Iran’s national currency, rial, has fallen sharply since early January, losing around 20% in less than three months, further raising the specter of higher inflation in the coming months.

The rial reached its lowest historical value during the past week, as each US dollar traded at 610,000 rials in open markets, 43% more than in March 2023.

The fall of the rial is hard to explain at the first glance as the country’s oil export volume has increased significantly. But a closer look at official statistics reveals lower growth in revenues. This can explain why the government has limited means to influence the currency market in Tehran.

According to Kpler’s statistics, Iran exported about 1.3 million barrels (mb/d) of crude oil and gas condensate in 2023, indicating a 48% growth year-on-year.

The country also exported 1.39 mb/d and 1.44 mb/d in January and February 2024, Kpler estimates.

However, the latest Iranian Customs statistics show the country’s oil export revenues increased by only 7.8% year-on-year to $32.59, during 11 months of last fiscal year, from March 21, 2023, to February 20, 2024.

The reason for the huge gap between volume and value of Iran’s oil exports remains unclear, while oil prices in international markets declined only 17% year-on-year in 2023 and remained unchanged in 1Q2024, compared to the same period of last year.

It seems the country has given further oil discounts to Chinese refineries.

When the United States withdrew from the JCPOA nuclear deal in 2018 and imposed oil export sanctions on Iran, shipments of crude dwindled to around 300,000 barrels per day, one-seventh of pre-sanction volumes. But China began increasing purchases of Iranian oil when President Joe Biden was elected and signaled his plans to revive the nuclear agreement. As the administration engaged in negotiations that ultimately proved futile, sanctions enforcement lost their momentum, allowing Iran to more than triple its oil exports.

However, customs statistics show decline in non-oil export revenues and a notable increase in imports, that has lately led to a trade imbalance.

Iran’s foreign trade between March 20,2023 to February 20, 2024 (Source: Custom statistics)

Foreign trade balance

The Custom statistics show $19 billion surplus in foreign trade in 11 months of last fiscal year, but the figure does not include Iran’s total imports, including services such as transportation of its oil exports by foreign vessels, as well as natural gas, gasoline, diesel and electricity imports.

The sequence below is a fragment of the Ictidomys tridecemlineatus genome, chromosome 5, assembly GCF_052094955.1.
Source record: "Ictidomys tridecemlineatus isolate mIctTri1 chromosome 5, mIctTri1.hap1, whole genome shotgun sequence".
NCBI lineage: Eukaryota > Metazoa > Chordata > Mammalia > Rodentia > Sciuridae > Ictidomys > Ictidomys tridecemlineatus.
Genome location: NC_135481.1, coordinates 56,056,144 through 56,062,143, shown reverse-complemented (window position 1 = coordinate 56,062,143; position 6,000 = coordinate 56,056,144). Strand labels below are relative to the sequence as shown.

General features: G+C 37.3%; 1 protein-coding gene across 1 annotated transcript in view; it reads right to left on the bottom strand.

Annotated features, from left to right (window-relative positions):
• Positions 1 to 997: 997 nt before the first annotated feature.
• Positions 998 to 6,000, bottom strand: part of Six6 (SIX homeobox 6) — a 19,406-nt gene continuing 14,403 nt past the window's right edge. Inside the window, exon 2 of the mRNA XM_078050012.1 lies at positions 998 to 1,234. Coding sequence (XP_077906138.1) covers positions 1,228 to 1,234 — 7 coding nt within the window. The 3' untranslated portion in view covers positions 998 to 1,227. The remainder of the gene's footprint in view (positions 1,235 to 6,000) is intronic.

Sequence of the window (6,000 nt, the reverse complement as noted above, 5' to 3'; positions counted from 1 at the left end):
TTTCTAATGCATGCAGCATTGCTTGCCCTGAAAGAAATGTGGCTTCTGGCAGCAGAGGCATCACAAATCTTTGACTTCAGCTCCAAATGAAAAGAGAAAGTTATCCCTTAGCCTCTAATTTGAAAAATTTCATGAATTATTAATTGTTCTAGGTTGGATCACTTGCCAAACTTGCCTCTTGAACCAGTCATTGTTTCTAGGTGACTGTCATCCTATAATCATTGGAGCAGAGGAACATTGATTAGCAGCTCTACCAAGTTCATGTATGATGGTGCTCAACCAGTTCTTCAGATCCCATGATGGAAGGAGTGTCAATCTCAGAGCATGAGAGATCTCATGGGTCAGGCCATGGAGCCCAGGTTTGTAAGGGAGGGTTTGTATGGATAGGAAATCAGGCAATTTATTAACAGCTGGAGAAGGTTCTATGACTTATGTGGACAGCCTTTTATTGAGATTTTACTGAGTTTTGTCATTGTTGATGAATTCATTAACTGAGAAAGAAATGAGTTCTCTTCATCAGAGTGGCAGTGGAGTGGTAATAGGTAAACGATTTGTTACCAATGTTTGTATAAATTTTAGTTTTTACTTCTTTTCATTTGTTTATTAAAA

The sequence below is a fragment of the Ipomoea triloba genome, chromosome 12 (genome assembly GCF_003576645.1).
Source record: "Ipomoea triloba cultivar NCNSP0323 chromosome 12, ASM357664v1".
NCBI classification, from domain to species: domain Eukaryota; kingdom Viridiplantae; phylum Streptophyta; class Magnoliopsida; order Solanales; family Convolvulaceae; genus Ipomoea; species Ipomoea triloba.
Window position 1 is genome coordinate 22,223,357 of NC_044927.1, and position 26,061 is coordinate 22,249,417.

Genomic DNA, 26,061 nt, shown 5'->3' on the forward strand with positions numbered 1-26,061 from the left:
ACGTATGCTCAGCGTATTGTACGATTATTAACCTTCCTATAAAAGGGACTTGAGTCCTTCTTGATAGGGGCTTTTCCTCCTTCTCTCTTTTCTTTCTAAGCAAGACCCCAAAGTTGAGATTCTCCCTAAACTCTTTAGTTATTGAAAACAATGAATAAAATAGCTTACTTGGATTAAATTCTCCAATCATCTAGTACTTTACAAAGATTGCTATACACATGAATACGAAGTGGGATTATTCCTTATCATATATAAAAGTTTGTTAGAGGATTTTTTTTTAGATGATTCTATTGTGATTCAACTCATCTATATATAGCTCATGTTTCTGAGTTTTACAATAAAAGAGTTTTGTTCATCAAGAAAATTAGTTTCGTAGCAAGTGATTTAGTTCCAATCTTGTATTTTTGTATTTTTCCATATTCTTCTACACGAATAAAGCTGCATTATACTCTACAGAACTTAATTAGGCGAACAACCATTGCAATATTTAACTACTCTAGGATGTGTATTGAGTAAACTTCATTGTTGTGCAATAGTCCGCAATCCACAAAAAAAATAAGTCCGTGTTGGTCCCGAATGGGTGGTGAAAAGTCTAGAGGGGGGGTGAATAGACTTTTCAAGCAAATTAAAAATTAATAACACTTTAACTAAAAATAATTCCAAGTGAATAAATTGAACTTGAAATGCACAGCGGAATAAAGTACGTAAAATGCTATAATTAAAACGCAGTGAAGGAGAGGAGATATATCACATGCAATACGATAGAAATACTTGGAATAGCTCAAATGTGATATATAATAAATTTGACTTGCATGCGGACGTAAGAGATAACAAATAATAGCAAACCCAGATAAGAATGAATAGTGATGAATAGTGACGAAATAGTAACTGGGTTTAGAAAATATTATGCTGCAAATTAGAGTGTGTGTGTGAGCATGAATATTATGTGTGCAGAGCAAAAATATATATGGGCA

Traditionally, Iran’s service imports are about $15 billion annually, while its service export is a half of this figure. Also, in the last three months media in Tehran report a negative trade balance.

Ali Nazi, vice-president of The Islamic Republic of Iran Shipping Lines (IRISL) announced May 2023 that Chinese independent ports, that handle most of commodity loading and unloading operations, do not allow Iranian ships to dock due to sanctions anymore. As a result, most of Iran’s energy and other trade with China are handled by Chinese or other vessels.

Iranian ships are allowed to dock only in two state-run ports, where Ali Nazi descried them “inappropriate” for commodity trade due to poor facilities as well as the increase in loading and unloading time and cost.

IRISL has faced even tougher conditions in operating elsewhere, especially European ports.

On the other hand, Iran has to use foreign tankers and ship-to-ship operations for oil exports to bypass US sanctions.

Therefore, it seems the country’s services trade imbalance has increased significantly during 2023-2024.

Iran also started natural gas, gasoline and diesel imports during last fiscal year, while its electricity imports also increased due to domestic shortages.

The Custom statistics, don’t include these items as well.

On the other hand, Iran has a huge amount of capital flight.

The Central Bank of Iran (CBI) has not published the capital outflow statistics for the past fiscal year, but it was $15 billion in the previous year (March 2022-March 2023).

Hard currency problem

Iran has negative trade balance with all of its major partners, except Iraq and China. Therefore, it can’t use, for instance, Indian rupee, Turkish lira or UAE’s dinar for covering trade with these countries.

Iran’s foreign trade in 2023 (Billion $)

Iran can use Chinese yuan for covering negative balance in non-oil trade and pay for Chinese services, but it needs hard currencies like US dollar or euro to cover negative trade balance with other partners.

It is noticeable that according to Eurostat (European statistics body), 27 EU members exported 3.934 billion euros worth of goods to Iran, while imported only 799 million euros from the country in 2023.

Iraq was the only major open door for Iran to access US dollars, but Washington in 2023 imposed tough sanctions on several Iraqi banks that were involved in USD smuggling into Iran.

The US sanctions on Iraqi banks have put Iran in a very complicated situation, because it has about $9 billion surplus commodity trade with Iraq exporting gas and electricity, while the Iraqi dinar is a useless currency for covering Iran’s foreign trade negative balance.

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